Variables and Constants

Variables and constants can be declared by assigning a value. Goby supports alphanumeric plus underscore and a trailing question sign, which is [a-zA-Z0-9_\?] (in regexp form), for variable/constant names.

Variables

Variable names cannot start with an uppercase letter, which are for declaring constants. Use snake-case and avoid using uppercase for consistency.

Current Goby supports only two types of variables: local and instance variables. See the assignment section in syntax rules for the usages.

Constants

Constant's scope is global, and the name should start with an uppercase letter. Use camel-case for Constant names.

Goby's constant has a big difference from the one in Ruby language: Goby's constants is not reentrant and can't be re-initialized twice. This means you receive an error if you try to assign a value to an existed constant like:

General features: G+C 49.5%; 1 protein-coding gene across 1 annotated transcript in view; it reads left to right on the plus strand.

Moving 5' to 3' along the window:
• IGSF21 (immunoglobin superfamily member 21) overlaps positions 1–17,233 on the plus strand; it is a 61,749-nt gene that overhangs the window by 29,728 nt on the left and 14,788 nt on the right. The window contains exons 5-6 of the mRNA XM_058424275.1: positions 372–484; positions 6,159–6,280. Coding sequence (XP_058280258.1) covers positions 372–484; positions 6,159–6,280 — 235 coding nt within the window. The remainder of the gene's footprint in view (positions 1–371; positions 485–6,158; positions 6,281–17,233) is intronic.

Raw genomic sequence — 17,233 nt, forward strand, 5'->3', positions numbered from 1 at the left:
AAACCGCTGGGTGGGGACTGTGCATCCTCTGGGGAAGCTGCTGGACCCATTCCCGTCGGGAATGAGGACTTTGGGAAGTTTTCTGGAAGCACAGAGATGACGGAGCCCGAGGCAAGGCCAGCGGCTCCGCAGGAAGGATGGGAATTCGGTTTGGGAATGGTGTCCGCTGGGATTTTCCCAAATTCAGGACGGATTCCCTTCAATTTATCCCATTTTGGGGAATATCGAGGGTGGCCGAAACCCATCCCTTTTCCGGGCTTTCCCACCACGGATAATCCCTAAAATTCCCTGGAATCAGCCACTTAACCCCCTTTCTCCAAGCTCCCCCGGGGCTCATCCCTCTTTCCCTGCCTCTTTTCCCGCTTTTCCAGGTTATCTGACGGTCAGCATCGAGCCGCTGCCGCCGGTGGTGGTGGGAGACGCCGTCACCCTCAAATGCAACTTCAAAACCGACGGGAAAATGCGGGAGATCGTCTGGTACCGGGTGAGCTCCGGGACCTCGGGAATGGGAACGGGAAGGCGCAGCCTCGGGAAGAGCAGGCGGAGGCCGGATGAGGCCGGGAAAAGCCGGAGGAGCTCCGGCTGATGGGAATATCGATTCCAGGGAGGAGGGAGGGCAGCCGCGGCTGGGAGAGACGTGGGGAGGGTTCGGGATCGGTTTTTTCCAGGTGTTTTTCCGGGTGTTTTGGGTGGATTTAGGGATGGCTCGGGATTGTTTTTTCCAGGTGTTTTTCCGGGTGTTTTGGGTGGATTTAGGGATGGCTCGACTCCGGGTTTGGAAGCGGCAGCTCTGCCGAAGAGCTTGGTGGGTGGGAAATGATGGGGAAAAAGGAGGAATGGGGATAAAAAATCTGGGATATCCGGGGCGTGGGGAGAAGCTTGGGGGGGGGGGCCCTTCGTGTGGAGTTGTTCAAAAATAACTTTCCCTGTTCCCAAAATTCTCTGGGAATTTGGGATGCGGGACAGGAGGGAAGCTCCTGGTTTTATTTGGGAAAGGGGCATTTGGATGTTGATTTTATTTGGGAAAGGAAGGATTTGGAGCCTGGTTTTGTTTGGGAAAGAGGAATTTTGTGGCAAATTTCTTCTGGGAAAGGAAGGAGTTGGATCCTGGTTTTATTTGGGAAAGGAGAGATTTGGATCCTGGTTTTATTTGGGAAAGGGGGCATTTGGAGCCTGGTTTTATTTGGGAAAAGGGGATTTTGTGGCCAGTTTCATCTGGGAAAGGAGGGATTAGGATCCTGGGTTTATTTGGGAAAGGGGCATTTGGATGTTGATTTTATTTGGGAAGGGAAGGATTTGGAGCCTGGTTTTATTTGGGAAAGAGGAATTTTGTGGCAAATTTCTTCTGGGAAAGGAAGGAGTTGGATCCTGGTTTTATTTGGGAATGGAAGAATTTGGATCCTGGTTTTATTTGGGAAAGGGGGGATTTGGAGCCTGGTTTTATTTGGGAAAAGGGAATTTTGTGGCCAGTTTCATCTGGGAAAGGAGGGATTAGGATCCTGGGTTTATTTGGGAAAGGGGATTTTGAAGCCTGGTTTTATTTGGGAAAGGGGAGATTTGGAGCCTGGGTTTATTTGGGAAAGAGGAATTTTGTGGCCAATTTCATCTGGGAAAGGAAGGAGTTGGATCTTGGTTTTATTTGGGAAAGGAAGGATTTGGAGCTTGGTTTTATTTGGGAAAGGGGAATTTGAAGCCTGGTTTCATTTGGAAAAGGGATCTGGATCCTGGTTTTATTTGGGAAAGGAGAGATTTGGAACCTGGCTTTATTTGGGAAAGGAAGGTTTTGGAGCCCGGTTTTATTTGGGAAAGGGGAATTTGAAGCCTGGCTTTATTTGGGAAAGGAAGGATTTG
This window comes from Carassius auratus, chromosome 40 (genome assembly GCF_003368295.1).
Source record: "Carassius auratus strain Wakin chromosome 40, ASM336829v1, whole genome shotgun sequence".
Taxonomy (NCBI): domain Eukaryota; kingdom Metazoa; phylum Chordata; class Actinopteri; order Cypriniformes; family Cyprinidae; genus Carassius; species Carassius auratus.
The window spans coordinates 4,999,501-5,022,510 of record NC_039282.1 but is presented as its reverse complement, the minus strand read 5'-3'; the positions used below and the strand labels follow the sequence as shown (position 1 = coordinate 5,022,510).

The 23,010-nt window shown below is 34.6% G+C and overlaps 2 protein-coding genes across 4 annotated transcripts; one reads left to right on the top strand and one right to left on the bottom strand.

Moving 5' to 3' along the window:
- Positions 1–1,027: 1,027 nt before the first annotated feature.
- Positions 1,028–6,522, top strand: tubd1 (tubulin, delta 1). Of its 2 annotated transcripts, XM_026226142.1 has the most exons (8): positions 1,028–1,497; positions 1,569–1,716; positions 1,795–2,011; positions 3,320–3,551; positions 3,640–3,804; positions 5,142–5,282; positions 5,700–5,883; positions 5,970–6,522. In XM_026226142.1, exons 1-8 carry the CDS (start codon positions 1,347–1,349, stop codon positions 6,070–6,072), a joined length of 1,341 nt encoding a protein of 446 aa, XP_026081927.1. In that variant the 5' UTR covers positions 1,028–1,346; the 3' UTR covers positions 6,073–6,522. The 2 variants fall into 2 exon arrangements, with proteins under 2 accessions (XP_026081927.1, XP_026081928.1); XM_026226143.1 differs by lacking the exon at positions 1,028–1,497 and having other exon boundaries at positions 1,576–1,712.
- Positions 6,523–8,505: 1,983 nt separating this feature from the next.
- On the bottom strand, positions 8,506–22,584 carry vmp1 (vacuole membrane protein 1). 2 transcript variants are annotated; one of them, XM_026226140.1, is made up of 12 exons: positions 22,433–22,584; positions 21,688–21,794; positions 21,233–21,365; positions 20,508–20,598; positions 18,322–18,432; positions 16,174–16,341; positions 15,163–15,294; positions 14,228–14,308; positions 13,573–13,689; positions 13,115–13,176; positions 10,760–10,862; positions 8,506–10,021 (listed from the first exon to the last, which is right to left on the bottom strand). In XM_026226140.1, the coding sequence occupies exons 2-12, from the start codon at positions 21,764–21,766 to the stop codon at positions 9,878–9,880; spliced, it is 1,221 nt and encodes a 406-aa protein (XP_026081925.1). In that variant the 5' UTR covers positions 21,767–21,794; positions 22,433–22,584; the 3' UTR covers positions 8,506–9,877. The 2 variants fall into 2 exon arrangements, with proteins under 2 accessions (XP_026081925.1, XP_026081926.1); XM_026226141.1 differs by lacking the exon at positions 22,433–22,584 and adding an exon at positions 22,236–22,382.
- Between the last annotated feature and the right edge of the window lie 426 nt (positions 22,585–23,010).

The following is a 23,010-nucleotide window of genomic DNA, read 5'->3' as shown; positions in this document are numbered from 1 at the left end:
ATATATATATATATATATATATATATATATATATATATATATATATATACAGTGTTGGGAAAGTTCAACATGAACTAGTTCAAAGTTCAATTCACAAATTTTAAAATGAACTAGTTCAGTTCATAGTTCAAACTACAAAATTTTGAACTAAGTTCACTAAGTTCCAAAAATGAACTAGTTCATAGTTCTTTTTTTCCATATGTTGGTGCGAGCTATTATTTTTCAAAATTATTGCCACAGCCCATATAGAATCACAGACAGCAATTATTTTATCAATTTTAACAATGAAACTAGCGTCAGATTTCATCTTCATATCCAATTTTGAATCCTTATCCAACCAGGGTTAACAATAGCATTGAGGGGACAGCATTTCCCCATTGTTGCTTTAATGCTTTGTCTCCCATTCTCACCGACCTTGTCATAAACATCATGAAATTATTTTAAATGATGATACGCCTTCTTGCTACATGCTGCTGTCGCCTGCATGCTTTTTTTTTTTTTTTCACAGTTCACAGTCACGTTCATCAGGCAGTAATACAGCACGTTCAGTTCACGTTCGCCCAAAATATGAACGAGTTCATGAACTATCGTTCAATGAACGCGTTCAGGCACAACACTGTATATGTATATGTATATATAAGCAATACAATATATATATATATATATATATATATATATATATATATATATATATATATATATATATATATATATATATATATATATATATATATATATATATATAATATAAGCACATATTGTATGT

Foo = 10
Foo = 100 #=> ConstantAlreadyInitializedError

Module names and class names are also constants, which can be defined with module and class keywords respectively, thus you can't assign a value to a constant if the name has already been defined as a module or a class.

class Foo; end

Foo = 100 #=> ConstantAlreadyInitializedError
module Foo; end

Foo = 100 #=> ConstantAlreadyInitializedError

Thus constant's declaration has a limitation: except defining classes or modules, you can only define constants to preserve initial values like:

Foo = 10
Bar = "hello"

Redeclaring modules or classes is possible, like:

class Foo; end
class Foo
  def bar
    42
  end
end

Constant is global-scoped, and evaluated on runtime. Thus you receive a runtime error for the following code:

Const = "foo"
def bar
  Const = "bar"
end
bar
#» ERROR: ConstantAlreadyInitializedError: Constant Const already been initialized. Can't assign value to a constant twice.. At :2

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